Sunday, May 8, 2022

Monica Ali's "Love Marriage" & Bookstore Withdrawal



I am loving every minute of Monica Ali's beautifully-written, smart new novel, Love Marriage, published by Virago in the UK and Scribner in the U.S.  I discovered her in 2003, when Brick Lane was shortlisted for the Booker Prize, and I wonder if Love Marriage will be longlisted for the Booker this summer, or for the Women's Prize in 2023. 

There is a joyful quality to Ali's flowing, effortless writing, and her clever twist on the Victorian marriage plot is delightful.  The comic beginning is priceless.

 In the Ghorami household sex was never mentioned.  If the television was on and and a kissing-with-tongues scene threatened the chaste and cardamom-scented home, it was swiftly terminated by a flick of the box. 

Sex is at the center of Love Marriage, though there is more confusion about sex than sex. The heroine, Yasmin Ghorami, a doctor in training and the dutiful daughter of Indian immigrants, doesn't quite get sex, though she is engaged to a likable doctor.  People at the hospital seem to define her in terms of race and sex, which annoys her more and more, even though her father tells her to ignore it. 

Yasmin lives at home with Ma, a devout Muslim housewife, Baba (her father, a doctor), and Arif, her rebellious computer nerd brother.  The atmosphere at home is stormy, because Baba and Arif are constantly fighting.  Ma  coddles her son and persuades him not to move out, while Yasmin distracts Baba by discussing rare diseases and diagnosing hypothetical cases.  Ma and Yasmin both fall into the role of comforter and peacemaker.   

Yasmin is not happy.  She has doubts about her engagement to Joe Sangster, a charming, seemingly perfect obstetrician, whom her family loves - what could be better than another doctor in the family?  But Joe's famous radical feminist mother, Harriet, is derailing Yasmin's family by talking feminist theory to Ma.  Suddenly Ma is a feminist and everything is upside-down!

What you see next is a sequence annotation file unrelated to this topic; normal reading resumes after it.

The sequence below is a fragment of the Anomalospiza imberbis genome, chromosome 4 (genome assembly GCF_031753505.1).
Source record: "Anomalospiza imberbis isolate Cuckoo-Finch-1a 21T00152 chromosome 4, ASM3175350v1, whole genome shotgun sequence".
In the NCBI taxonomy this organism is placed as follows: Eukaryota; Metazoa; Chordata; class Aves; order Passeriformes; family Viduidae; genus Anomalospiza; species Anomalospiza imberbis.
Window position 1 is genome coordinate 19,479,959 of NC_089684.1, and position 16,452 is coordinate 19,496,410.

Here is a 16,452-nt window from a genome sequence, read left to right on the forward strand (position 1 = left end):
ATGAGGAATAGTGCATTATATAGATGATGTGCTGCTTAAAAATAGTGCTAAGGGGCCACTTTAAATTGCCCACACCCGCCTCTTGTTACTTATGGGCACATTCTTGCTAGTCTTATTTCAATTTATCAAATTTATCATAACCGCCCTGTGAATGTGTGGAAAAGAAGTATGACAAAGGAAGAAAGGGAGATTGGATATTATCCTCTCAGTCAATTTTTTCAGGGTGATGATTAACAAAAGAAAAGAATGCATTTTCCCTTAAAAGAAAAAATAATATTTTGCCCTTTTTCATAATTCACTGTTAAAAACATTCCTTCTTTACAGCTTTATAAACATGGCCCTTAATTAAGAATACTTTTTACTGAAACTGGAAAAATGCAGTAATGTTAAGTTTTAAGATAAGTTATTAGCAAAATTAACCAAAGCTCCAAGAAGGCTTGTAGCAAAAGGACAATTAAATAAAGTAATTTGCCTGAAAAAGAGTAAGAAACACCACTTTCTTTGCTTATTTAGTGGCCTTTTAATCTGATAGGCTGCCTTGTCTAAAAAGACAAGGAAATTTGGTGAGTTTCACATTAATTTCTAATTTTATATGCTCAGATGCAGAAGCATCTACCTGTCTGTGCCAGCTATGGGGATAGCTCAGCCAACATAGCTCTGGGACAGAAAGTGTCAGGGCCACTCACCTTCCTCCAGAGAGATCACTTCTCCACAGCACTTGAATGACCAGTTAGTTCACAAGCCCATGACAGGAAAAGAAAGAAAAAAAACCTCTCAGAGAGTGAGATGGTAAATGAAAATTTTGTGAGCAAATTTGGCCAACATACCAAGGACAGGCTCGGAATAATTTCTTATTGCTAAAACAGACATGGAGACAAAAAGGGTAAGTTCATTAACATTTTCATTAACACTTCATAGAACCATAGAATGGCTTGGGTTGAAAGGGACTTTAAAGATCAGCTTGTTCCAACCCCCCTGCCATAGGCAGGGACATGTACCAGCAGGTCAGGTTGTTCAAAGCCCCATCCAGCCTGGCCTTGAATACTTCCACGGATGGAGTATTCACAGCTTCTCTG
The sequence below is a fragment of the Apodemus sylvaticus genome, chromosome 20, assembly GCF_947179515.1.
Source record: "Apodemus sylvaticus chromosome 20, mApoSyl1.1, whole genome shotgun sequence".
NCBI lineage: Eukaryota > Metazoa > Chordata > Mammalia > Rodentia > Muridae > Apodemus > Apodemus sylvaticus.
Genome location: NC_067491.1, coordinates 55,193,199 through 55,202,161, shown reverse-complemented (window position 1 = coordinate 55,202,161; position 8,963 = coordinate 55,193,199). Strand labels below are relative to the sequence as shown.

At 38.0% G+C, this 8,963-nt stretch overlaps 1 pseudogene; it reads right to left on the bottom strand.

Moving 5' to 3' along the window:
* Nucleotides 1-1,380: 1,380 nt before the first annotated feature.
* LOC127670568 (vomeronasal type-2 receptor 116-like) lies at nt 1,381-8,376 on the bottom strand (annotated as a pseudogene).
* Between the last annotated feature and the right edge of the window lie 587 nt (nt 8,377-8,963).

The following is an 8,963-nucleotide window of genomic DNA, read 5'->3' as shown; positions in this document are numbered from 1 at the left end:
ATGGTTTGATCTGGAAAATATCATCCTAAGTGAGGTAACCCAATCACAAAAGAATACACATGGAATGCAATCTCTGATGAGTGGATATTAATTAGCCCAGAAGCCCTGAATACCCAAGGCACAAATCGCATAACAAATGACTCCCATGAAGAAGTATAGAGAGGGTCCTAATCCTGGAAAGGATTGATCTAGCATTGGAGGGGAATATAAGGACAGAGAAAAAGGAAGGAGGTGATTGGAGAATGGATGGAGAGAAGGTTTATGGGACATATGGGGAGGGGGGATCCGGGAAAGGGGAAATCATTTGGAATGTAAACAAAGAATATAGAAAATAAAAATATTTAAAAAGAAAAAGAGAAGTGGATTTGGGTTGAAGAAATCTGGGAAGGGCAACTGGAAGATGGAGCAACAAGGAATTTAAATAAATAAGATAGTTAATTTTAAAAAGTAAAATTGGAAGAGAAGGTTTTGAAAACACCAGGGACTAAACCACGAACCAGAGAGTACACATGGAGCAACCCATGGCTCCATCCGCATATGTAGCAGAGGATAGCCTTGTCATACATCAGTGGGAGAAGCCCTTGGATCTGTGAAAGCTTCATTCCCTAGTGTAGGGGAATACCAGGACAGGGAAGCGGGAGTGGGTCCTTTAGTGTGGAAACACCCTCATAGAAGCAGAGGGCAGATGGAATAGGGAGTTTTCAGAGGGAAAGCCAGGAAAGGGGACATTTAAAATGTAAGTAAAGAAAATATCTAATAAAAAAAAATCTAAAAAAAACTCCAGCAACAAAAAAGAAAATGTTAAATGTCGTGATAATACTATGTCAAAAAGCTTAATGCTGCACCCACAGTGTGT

And unbeknownst to Yasmin, Joe is a sex addict who has tired of dating sites and decided to start over with inexperienced Yasmin (with whom he is not particularly interested in having sex).  When he confides that he has cheated on her once (not bothering to give her the history of having had five sexual dates a day in the near past), she is hurt. And so Yasmin cheats - and discovers good sex.   And not only does she doubt Joe - she begins to doubt that she wants to be a doctor, because senseless rules in the geriatric ward interfere with care of the patients, and she is required to sign a letter of apology after a racist encounter with a visitor who wanted to talk to a "British doctor."

In the course of this surprising novel, Yasmin gets to know herself and learns the meaning of family. Perhaps some readers will mistake this novel for "women's fiction," but this gentle comedy is a polished gem.



Woman goes to London - woman goes to bookstores.  Woman goes to two or three bookstores, then spends hours trying to stuff books into suitcase.  Woman puts some in a carry-on bag, which is cumbersome (and uncheckable). Woman staggers around airport with shoulder bag.  Woman encourages Husband to take both bags after they embrace at the airport. 

Woman now has enough books but suffers bookstore withdrawal!


  1. I don't see any inherent conflict between the term women's novel and a gem. Austen writes women novels which are gems.

  2. We have so few bookstores that I was pleased to see a thriving book culture. And is that you, Ellen? There should be no difference, but you never know how judges will react.